We go up to heaven and down to hell a dozen times a day – at least, I do. And the discipline of work provides an exercise bar, so that the wild, irrational motions of the soul become formal and creative.
– May Sarton in Journal of a Solitude
Seated in the corner of my office, I close the internet window on my laptop and hunker down to write. With just a half hour left before I leave to meet a friend for lunch, I ought to have enough time to squeeze in my goal of 500 words for the day.
I need to write something for the week’s blog post and, hopefully, for my newsletter too. Neither need to be very long. The problem, though, as I begin, is that, well, I don’t know where to begin. I don’t have a story to tell, not even the faintest glimmer of an idea to explore. I had a couple of ideas flitting around last week but failed to capture them, and now one is stale, like bread left out overnight, and the other is shrouded in fog too dense to be explored in this limited amount of time.
Still, I close the internet, sit in my chair, and begin. I write 100 words or so about not knowing what to write – this is an old trick of many writers wanting simply to get their fingers started. I eke out a few creaky sentences about the difficulty of committing this time to writing when there’re so many more concrete tasks I could be knocking off my to-do list. I write about my struggle with the awareness that time committed to words on the page will not necessarily produce a useable product.
Then, my words peter out. Twenty minutes to go.
Hoping for a little positive juju, I reach past the laptop and light my oil lamp for the first time in weeks, gently wiping accumulated dust from its glossy blue ceramic sides. I observe the rising smoke, the smell of the lit match and wonder, “Is there something there to write about?” The answer is quick and simple: “No.”
Stumped, I let my eyes wander around my studio. My painting space is filled with happy turquoise and yellow paints, with the brushes and pens standing in brightly colored containers. Further down on the counter top sits an overgrown Peace Lily and a slowly dying prayer plant. (Symbolic? I hope not.) Drawn by the need for productivity, stuck in my battle with words, I leave my chair and beginning packing books for my upcoming retreat.
Then, I pause for a while, skimming Rilke’s Letters to a Young Poet, which I’ve not read since seminary.
Rilke writes to his young, eager, writing friend:
It is clear we must embrace struggle. Every living thing conforms to it. Everything in nature grows and struggles in its own way, establishing its own identity, insisting on it at all cost, against all resistance. We can be sure of very little, but the need to court struggle is a surety that will not leave us.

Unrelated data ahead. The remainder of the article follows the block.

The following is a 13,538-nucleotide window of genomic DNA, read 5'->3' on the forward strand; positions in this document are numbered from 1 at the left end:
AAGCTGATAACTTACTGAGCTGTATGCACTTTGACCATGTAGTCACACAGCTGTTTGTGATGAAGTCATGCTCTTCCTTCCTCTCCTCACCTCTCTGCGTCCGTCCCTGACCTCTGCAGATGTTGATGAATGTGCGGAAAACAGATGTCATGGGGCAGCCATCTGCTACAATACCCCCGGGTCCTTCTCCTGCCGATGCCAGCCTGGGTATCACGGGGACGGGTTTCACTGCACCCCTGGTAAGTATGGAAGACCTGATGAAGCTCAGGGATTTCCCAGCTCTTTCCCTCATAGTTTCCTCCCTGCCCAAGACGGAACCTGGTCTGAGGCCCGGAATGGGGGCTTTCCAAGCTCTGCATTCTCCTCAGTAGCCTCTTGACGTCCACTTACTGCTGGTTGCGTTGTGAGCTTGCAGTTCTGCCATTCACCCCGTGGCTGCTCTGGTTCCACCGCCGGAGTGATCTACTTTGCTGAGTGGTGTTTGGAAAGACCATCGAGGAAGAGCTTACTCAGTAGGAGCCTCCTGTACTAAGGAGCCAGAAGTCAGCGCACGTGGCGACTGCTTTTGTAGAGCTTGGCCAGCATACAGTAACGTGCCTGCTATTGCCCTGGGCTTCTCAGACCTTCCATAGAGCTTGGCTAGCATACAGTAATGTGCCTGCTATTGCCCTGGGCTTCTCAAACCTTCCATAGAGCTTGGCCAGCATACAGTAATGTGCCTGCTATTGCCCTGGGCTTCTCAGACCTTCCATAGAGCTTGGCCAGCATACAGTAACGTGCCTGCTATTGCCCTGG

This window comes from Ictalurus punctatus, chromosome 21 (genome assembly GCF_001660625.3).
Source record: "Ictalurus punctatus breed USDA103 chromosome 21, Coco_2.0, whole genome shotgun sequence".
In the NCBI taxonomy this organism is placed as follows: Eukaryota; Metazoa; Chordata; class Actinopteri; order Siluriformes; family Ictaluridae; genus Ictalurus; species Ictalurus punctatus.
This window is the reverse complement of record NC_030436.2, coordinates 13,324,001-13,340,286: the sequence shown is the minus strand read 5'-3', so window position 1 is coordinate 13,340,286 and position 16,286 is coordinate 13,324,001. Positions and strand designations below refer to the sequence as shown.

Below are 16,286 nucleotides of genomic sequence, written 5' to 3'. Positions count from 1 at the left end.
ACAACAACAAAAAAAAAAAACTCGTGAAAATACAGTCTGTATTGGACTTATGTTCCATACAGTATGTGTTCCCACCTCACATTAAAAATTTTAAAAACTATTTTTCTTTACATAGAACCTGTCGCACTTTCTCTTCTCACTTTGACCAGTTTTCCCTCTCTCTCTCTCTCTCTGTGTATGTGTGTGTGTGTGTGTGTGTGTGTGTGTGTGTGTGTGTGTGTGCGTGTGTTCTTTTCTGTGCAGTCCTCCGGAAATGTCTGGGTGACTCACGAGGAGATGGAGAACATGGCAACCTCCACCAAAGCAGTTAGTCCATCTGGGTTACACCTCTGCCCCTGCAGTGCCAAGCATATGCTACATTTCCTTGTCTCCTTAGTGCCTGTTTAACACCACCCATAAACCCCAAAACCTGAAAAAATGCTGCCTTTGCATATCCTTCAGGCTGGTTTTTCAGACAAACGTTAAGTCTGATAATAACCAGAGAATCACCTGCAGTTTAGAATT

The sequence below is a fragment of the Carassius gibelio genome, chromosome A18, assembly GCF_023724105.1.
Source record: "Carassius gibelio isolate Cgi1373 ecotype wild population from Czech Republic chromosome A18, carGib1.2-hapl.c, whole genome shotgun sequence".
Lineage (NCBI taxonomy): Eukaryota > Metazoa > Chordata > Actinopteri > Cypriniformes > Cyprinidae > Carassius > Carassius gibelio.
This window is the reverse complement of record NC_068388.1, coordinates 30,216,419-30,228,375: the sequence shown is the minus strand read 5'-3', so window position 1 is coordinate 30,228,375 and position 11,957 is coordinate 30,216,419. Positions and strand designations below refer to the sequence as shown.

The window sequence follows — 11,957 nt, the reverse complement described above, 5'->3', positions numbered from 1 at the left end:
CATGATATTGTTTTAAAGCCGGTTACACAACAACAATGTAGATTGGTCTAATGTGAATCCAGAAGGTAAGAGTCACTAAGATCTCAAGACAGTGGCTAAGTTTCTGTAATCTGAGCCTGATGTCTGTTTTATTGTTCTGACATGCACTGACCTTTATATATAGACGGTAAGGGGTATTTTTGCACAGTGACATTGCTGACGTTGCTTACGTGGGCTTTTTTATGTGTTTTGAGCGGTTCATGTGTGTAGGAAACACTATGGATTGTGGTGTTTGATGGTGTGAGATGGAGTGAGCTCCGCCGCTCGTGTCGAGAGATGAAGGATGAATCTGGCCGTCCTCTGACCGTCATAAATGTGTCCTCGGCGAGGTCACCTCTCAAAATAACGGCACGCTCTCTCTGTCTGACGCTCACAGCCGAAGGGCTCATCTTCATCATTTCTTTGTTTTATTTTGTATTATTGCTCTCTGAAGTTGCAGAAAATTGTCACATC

This, I think, is something I can use for my retreat.
I return to my chair, open my lap top, find the necessary file, and type in the quote. Productivity stalls again, and I take a sip of quickly cooling tea. The dog snores, curled in her chair across from me – her concerns with productivity nonexistent. The lamp’s flame burns on and, again, I scan the room looking for inspiration. Some inward part of me gently taps each sight, each feeling, like a farmer thumping watermelons, listening for the subtle sound that indicates ripeness; I’m looking for that secret door behind which inspiration hides.
I look at the clock, fifteen more minutes to go.
I ponder Rilke’s advice: “We must embrace struggle.” I turn my eye to my own inward struggle here in this room, in this chair, with no real idea what to write and a small and growing pile of words on the page that confirm it.
What, I wonder, will the product of this time, this commitment to persevere, be, if not a blog post or a newsletter? What will come of the discipline that ties me to this chair with my feet flat on the ground, my back supported by a pillow? Is it possible that other things are being born in this time, this space, this commitment? And, last, but most important to my mind, does it matter if I never know?
At last, I begin to write into the question, into the struggle, into the hunch that this perseverance is itself a product – not an end, but a means that will bear fruit in time and places I cannot yet image. I push past the low-hanging fruit of productivity and embrace the struggle, and the struggle itself gives me these words.
Kelly Chripczuk is a Writer, Speaker, and Spiritual Director who writes regularly at thiscontemplativelife.org. She works and plays on a small farm in Central PA, which she shares with a gaggle of kids and pets and one very patient husband.
Friends, my new book Love Letters To Writers: Encouragement, Accountability, and Truth-Telling comes out next week, and I’m so excited because I feel like, in some very fundamental way, this book speaks from the very heart of what I do as a writer, editor, and writing coach. I hope you will consider pre-ordering a copy through your favorite retailer by using this link. (A print version and more retailers will be added in the coming days.) Thank you.